Don’t just blame the boys
Hot on the heels of Miley Cyrus and Justin Bieber the boys of One Direction have hit the headlines with shocking tales of smoking drugs, adult relationships and erotic pictures, and using the ‘n-word’, chased by a phalanx of angry parents wanting to protect the innocence of their ‘tweenagers’ and crying that with all the wealth that comes from their fame and popularity should come responsibility. The same cries that went up about Miley and Justin.
But let’s take a step back and look at the bigger picture. Are the boys to blame for their behaviour and are they responsible for their young fans? Dare I answer both yes and no to both parts of that question?
In 2010 they were fresh faced teenagers at the start of a meteoric career in the entertainment industry. I find it hard to believe that none of them had experimented or come into contact with, or at least thought about, smoking, drinking, drugs or sex by that age, as innocent as they looked on X-Factor. It’s not for nothing fathers of teenage girls fear teenage boys, remembering their own youthful obsessions and intentions.
But four years have passed and today these boys have turned into young men in their early 20’s. Developmentally they are coming to the end of their adolescent years: years we know are about experimentation, breaking away from parental controls, testing new ideas and finding what will become your own adult identity. The influences that caused them and their peers to think about or try drugs, alcohol, smoking and sex four years ago have not gone away. At their age a proportion of their peers will be at university themselves experimenting with relationships, alcohol and drugs to varying degrees. The only difference is that the boys of One Direction have a lot more money to indulge in these activities than their peers.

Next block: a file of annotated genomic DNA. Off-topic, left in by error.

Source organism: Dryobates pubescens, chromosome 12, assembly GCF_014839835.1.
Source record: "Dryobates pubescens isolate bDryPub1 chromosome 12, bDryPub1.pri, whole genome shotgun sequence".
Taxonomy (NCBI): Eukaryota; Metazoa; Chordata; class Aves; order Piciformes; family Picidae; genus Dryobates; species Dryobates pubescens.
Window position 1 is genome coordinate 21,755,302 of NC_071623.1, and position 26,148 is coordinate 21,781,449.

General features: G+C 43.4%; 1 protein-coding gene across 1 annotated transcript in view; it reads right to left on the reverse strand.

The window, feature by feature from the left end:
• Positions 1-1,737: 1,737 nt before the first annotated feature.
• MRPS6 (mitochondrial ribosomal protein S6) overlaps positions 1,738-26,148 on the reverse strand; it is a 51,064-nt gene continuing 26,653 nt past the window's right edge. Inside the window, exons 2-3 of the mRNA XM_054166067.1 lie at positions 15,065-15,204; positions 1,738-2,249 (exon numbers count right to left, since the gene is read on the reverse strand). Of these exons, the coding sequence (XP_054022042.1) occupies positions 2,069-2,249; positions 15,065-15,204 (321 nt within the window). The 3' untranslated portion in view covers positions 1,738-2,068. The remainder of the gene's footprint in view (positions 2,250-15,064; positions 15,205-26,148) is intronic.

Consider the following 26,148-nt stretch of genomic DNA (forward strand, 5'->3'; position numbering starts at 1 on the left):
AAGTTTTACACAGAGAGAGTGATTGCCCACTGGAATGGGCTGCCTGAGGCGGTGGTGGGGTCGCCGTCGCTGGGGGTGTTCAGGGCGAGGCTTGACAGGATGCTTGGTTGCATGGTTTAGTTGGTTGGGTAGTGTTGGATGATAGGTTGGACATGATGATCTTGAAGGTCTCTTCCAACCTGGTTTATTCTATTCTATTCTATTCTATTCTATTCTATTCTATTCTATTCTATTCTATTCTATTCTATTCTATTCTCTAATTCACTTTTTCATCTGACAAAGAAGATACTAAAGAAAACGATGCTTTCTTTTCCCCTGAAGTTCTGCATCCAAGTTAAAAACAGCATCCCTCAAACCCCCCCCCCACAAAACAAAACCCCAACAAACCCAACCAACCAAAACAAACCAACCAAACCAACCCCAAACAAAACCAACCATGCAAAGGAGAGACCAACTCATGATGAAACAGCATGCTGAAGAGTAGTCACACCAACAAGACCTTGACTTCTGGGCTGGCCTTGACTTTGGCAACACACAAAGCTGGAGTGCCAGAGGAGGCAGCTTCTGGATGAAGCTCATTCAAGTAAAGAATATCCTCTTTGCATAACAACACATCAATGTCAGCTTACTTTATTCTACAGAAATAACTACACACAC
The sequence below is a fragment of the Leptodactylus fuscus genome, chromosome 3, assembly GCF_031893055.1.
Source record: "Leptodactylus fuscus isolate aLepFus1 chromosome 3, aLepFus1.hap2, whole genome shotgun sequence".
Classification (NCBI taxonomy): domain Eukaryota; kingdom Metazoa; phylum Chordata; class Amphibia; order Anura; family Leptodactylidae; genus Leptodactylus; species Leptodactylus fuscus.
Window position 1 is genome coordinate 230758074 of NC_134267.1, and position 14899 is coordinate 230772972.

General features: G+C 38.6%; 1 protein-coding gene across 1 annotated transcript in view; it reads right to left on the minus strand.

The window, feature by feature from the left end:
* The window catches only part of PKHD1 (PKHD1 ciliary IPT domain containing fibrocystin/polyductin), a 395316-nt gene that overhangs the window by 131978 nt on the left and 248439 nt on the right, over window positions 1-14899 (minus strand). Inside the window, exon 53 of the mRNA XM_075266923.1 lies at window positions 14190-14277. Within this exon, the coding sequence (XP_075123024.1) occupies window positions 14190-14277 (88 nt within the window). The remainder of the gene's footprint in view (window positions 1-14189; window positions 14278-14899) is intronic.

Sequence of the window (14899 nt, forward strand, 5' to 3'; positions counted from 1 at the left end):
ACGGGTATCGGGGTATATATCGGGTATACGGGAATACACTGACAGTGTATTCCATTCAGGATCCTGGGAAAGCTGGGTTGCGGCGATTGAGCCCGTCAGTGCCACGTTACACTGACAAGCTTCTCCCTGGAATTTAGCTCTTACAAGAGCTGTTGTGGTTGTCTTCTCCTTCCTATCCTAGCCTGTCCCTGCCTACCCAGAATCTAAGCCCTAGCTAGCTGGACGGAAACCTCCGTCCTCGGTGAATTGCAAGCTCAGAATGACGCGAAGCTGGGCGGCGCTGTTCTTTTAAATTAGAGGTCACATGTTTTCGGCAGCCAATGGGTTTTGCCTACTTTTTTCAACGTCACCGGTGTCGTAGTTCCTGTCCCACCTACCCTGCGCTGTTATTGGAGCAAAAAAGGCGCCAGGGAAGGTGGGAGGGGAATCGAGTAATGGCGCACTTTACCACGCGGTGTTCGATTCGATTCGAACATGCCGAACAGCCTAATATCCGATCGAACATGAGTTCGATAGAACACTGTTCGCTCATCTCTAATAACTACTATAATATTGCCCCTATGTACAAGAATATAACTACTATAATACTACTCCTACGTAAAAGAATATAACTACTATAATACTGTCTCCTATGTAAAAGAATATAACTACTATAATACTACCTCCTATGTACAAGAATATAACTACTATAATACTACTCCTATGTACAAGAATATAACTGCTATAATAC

Like it or not, their behaviour is within the bounds of normal for their age. That’s not to let them off the hook regarding their behaviour. It would be nice to think that in return for the fame and adulation, not to mention the money, they have received the boys of One Direction would feel a sense of responsibility towards their young fans. But although one of the learning curves in adolescence and early adulthood is in making decisions and taking responsibility for your choices, to be aware of the impact of your actions in the wider world, it’s a lesson that’s usually learned by experimentation and making mistakes!
I can fully appreciate the concerns of parents on the influences on their young children, their role is after all to protect and nurture these young lives. But is it realistic to throw all the blame at the boys of One Direction for being a bad influence?
Take a moment instead to look at how five hormonally and developmentally normal young men in their early 20’s have found themselves living in a time warp that presents them to the world as if they were still slightly naive 16 or 17 year olds.